The Interview has been taken out of terrorist oblivion and is now streaming for your viewing enjoyment. Sony decided to take the extra step of having the film available on Xbox, Google Play, YouTube and the Sony website. Apple declined to show the film via iTunes, presumably still smarting from the “iCloud” hack earlier this year. Amazon also decided to keep the film off their site, obviously wary of any cyber terrorist activity that could cost the company in terms of non cinematic sales.
President Obama is, according to reports, very happy that Seth Rogen and “James Flacco” are able to show off their darkly comic assassination of North Korean Leader Kim Jong-un at last. Fortunately for both Sony, Columbia, Rogen, and the rest, the film is brilliantly funny.
The feature is a blend of slapstick, almost, and silly comedy. Think Pineapple Express mixed with Neighbors with a touch of This is the End and you will get close to the type of humor on offer. Of course the film does veer off and go beyond blackly comic, wait till the scene with the helicopter and the tank comes on, or even Rogen’s character providing the filling for some finger sandwiches.
For fans of these two actors, there was never any real doubt that the combination of the script and the two performers would not deliver comic ganja dude! How can viewers not find the Matthew McConaughey “f***ing a goat” scene hysterically funny? That entire sequence was stupidly comic and then the film heads into the sublime when Rogen’s character, Rapaport meets the North Korean representative “Sook” and after arranging the interview and the chopper takes off, Rogen begs for some water. “I did not plan well for this trip ,” he screams before a tiny bottle of water is tossed from the helicopter to land at his feet.
The movie, deals with the entertainment industry and its red headed step children, talk shows. Rogen’s character is the “serious journo” and the producer of Dave Skylark’s (Franco) show. The two men set up the interview with Kim Jong-un and part of the magic of this film is the sneering reaction from other “serious” television journalists. Played by the real people, like Bill Maher, for instance.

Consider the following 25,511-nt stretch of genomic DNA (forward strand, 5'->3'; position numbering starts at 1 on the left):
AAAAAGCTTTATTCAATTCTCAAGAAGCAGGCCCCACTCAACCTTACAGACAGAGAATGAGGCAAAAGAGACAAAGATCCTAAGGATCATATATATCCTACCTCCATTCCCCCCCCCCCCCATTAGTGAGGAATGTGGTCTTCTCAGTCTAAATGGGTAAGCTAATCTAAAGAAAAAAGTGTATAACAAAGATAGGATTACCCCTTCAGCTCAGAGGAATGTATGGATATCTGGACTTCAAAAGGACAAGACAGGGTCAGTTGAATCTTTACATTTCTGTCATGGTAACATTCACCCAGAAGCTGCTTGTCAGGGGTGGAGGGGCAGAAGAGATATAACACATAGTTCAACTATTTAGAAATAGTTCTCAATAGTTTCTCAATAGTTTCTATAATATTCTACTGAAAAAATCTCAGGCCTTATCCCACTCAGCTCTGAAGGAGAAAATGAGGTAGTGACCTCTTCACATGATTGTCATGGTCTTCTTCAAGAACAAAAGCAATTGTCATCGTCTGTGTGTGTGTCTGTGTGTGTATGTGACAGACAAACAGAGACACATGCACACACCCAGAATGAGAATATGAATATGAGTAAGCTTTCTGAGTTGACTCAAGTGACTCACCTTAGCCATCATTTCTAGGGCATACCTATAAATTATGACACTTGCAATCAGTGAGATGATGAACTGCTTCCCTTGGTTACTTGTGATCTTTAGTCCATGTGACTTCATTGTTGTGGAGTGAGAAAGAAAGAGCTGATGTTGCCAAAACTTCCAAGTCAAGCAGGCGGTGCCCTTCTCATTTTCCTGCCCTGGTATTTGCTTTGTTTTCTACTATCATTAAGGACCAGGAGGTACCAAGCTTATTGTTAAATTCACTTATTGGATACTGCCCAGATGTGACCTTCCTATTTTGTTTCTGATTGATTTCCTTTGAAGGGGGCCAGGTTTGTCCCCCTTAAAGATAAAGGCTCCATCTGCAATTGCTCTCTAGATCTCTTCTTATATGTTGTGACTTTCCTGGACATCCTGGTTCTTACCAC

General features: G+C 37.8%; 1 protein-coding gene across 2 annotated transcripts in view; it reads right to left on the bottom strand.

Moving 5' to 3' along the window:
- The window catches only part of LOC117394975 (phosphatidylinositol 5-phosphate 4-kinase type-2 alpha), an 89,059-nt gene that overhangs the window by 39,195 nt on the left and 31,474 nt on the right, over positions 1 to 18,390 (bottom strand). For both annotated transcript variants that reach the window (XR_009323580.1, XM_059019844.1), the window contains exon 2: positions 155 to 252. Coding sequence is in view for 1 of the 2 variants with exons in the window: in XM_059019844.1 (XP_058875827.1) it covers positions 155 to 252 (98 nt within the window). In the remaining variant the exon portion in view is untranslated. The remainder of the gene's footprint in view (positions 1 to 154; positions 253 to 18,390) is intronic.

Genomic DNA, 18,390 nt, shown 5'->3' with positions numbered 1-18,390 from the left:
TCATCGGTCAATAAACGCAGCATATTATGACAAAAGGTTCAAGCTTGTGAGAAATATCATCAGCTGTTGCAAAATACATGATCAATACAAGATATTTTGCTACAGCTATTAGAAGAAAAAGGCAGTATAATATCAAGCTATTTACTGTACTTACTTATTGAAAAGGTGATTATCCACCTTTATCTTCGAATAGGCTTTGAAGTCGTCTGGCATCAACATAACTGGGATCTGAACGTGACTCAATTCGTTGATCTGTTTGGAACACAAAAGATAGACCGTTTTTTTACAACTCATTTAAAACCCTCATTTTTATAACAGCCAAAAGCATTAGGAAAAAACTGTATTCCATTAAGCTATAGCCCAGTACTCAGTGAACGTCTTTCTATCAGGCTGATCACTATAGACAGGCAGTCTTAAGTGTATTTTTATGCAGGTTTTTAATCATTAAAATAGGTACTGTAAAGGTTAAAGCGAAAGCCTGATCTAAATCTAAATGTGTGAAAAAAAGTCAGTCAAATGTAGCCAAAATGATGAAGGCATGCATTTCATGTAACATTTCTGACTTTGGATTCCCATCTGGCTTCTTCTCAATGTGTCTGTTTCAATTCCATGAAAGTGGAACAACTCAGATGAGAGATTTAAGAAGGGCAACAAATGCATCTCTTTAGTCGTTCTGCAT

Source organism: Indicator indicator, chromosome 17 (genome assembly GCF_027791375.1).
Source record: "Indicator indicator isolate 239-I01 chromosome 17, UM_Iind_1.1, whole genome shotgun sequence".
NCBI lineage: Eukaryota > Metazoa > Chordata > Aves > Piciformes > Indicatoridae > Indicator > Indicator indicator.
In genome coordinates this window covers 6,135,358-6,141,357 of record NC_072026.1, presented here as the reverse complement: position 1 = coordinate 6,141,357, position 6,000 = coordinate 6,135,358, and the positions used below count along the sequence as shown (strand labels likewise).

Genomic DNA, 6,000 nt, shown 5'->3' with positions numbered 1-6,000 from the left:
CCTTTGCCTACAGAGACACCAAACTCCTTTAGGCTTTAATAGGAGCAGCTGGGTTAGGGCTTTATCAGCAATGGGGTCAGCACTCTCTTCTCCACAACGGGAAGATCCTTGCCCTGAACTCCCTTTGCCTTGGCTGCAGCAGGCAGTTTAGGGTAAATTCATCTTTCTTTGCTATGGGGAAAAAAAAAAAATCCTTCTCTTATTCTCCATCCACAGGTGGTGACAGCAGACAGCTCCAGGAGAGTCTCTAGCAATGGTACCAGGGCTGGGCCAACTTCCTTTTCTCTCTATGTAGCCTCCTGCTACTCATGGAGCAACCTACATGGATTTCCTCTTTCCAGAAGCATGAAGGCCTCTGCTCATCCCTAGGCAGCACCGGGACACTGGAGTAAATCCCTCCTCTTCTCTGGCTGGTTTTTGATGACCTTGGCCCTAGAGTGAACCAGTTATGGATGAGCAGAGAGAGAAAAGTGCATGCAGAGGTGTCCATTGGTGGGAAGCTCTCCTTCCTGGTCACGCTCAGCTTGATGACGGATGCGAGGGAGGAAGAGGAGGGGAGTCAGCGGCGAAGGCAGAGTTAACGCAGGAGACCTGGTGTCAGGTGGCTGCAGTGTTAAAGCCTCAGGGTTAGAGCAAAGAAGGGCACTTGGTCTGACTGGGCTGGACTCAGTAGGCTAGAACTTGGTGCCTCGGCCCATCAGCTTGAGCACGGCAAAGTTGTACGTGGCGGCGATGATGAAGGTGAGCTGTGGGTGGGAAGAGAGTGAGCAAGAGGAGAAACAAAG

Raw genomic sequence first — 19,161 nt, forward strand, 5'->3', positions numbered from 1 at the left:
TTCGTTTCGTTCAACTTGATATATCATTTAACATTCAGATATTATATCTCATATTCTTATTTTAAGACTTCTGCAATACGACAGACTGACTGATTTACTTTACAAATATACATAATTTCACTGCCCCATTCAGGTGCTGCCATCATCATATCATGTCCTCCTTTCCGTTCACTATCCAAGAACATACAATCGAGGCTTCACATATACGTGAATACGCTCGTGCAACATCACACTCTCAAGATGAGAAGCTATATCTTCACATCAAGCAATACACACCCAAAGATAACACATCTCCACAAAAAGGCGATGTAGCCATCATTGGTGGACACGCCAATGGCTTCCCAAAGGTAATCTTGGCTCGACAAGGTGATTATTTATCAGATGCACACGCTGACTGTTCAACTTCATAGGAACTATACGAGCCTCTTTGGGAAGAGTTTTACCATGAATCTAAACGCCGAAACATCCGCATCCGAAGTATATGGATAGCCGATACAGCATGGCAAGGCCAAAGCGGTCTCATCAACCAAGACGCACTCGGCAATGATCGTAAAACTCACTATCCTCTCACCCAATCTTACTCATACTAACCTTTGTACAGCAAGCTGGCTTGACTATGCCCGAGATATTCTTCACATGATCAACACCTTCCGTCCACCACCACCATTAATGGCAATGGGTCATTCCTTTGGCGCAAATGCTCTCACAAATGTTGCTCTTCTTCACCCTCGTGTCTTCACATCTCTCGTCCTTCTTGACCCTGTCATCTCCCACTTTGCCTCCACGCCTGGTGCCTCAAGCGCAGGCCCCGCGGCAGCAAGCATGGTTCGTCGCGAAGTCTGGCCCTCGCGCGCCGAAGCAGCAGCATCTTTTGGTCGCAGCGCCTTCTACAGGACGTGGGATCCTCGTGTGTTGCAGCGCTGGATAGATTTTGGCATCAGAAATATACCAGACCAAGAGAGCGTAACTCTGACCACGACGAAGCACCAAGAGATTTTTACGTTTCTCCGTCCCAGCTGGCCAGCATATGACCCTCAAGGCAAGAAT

While The Interview is delightfully funny, its humor has been overshadowed somewhat by the cyber terrorists who threatened so much violence toward cinemas and their customers that AMC, Regal and Cinemark, amongst others, cancelled their showings and Sony initially panicked with the result that they shelved the picture, “indefinitely.”
After getting the old “tsk, tsk” from the president of the USA, and a generous and brave offer from the art house cinemas of America, Sony changed their mind. So some lucky people will see the movie in the theatre and others, like myself, will watch it via the Internet (in this case from Google Play).
Perhaps the only complaint is that the music feels a little close, in some instances, to the soundtrack used by Kim Jee-woon’s The Good, the Bad, the Weird. Even the shootout sequence later in the movie has music that feels like it was lifted from that 2008 film. Perhaps it was and Goldberg and Rogen meant it as a sort of homage. This little complaint does not spoil the film, as the music does fit very well.
How good is the film? Well let’s just say that I loved it so much that after paying out a hard earned $5.99 (repeatedly watching it till my laptop crashed – Is that you Kim?) that I then turned around and bought the film for $16.99, without special features that I am so addicted to. That’s how good it is. But don’t take my word for it, watch it and see what you think.
By Michael Smith